So much to unpack here. The mention of the leaders being imprisoned brought back memories of Pelican Bay SHU. The SHU was where leaders of the imprisoned oppressed nations in Califas were kidnapped and “imprisoned”. Taking leaders is a common practice of the oppressor nation. For Geronimo it triggered the Apache when they heard that their leaders would be kidnapped again. That’s a very traumatizing experience. I feel it. For those who have never been captured, tortured or kidnapped I can only say that the closest example I can give of Geronimo’s words here is that of a child who was kidnapped by a stranger, taken from their family and returned as an adult and then one day this persyn was either snatched again or told that another person would be kidnapped. Imagine the trauma this persyn would feel: the memories of being taken. The trauma likely became unbearable to the point that resistance, even resulting in death, must have seemed welcoming.
It seemed that every few pages Geronimo or his tribe would sign another treaty with Amerikkka. A lack of political investigation resulted in decisions based on subjectivity. As materialists we know that the oppressor will not relinquish power willingly, hystory has taught us that. Had Geronimo been a dialectical materialist he would have come to that realization much sooner.
Reading how the U.$. Army General Miles told Geronimo he would build Geronimo a house and give him access to cattle and provisions if he would simply stay in his place on the reservation was really revealing. Geronimo was a prisoner of war and knew it. Today many Chican@s and other oppressed don’t even know that we too are prisoners of war, for the U.$. war on Aztlan continues. We too are in a reservation called the United Snakes.
A low intensity war continues on the Chican@ nation. The U.$. government has always maintained an offensive on the colonies since the invasion was first launched, the offensive simply changes names, vehicle, and nationality, but its vision and operation remains fully intact. On April 20th, 1886 U.$. troops stationed in Arizona and New Mexico were issued this order by the U.$. War Department:
“The Chief object of the troops will be to capture or destroy any band of hostile Apache Indians found in this section of country and to this end the most vigorous and persistent efforts will be required of all officers and soldiers until the object is accomplished.”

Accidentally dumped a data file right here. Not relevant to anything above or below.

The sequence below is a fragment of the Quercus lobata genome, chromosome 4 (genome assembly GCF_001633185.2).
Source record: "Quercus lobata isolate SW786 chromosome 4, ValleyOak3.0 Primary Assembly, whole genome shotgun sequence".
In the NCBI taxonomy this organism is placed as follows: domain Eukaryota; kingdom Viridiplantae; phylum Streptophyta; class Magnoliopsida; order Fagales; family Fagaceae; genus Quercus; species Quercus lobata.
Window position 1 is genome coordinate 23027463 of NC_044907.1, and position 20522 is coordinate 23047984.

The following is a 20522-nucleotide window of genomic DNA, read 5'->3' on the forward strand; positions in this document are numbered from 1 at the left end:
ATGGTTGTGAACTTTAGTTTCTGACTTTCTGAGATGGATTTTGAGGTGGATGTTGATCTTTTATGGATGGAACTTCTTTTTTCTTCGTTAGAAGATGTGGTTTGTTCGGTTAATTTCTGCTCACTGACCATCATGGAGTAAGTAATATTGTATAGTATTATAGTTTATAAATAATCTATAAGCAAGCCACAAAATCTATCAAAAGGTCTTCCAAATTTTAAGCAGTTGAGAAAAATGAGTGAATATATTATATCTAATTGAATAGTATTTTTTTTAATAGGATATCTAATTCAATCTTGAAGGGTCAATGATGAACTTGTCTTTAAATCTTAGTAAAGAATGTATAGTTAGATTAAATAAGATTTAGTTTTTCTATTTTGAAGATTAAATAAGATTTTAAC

If one were to substitute the word “Chican@s” instead of “Apache Indians” this statement could have been written last night. Insert the dreaded “gang member” which the colonizers love to use to vilify oppressed nations youth survival groups and the statement may be even more authentic to today’s mission. The pigs are tasked with accomplishing this mission in their war on the poor. Political groups or parties claiming to work in the interest of the oppressed here in the Snakes who do not move in ways that acknowledge this program of protracted soft war on the oppressed while conducting their work in the field in the so called interest of the colonized reduce their efforts to crass concerns of proletarian morality.
Today the state is resuming its offensive to “capture or destroy” hostile indigenous people (Chican@s, not First Nations in this context) and as the statement says they are obligated to do so “until the object is accomplished.”Their vigorous and persistent" efforts today amount to the KKKourts, three strikes, “gang” enhancements, hyper-policing, and of course murder and assassination to none but a few.
It is not that Chican@ people are dimwitted and without comprehension to grasp we are being attacked and targeted. What muddies the water is to see Chican@ or Black pigs carry out this program of “capture or destroy” which works in the state’s interest to disguise the ONGOING onslaught on our people, that have stopped since 1848 and before, as one long chain of oppression the state may employ Chican@ Toms and Black Toms as actors, but it is a state operation, that is: a program of white supremacy to maintain white power.
At the end of this book it’s a shame to read about Geronimo converting to Christianity to which he describes associating with Christians will “improve my character”. A warrior reduced to surrendering to the oppressor. Metaphysical thought like Christianity has not “improved” the character of the oppressed, rather, it has worked to subdue and pacify even one of the “ferocious” warriors like Geronimo. There’s even a picture of Geronimo in his Sunday best with the caption “ready for church” at the end of this book.
This was an interesting book that teaches one of the injustices committed by Amerikkka against indigenous peoples; but there are also lessons of how a warrior can (through the brute heel of the oppressor) become broken and surrender, and in doing so lead much of ey’s people into the abyss of plantation-minded Amerikan apologia. I needed to read this book at a time of extreme repression in my own life to re-energize and I think you need to read it as well. To die on the war-path for liberation . . .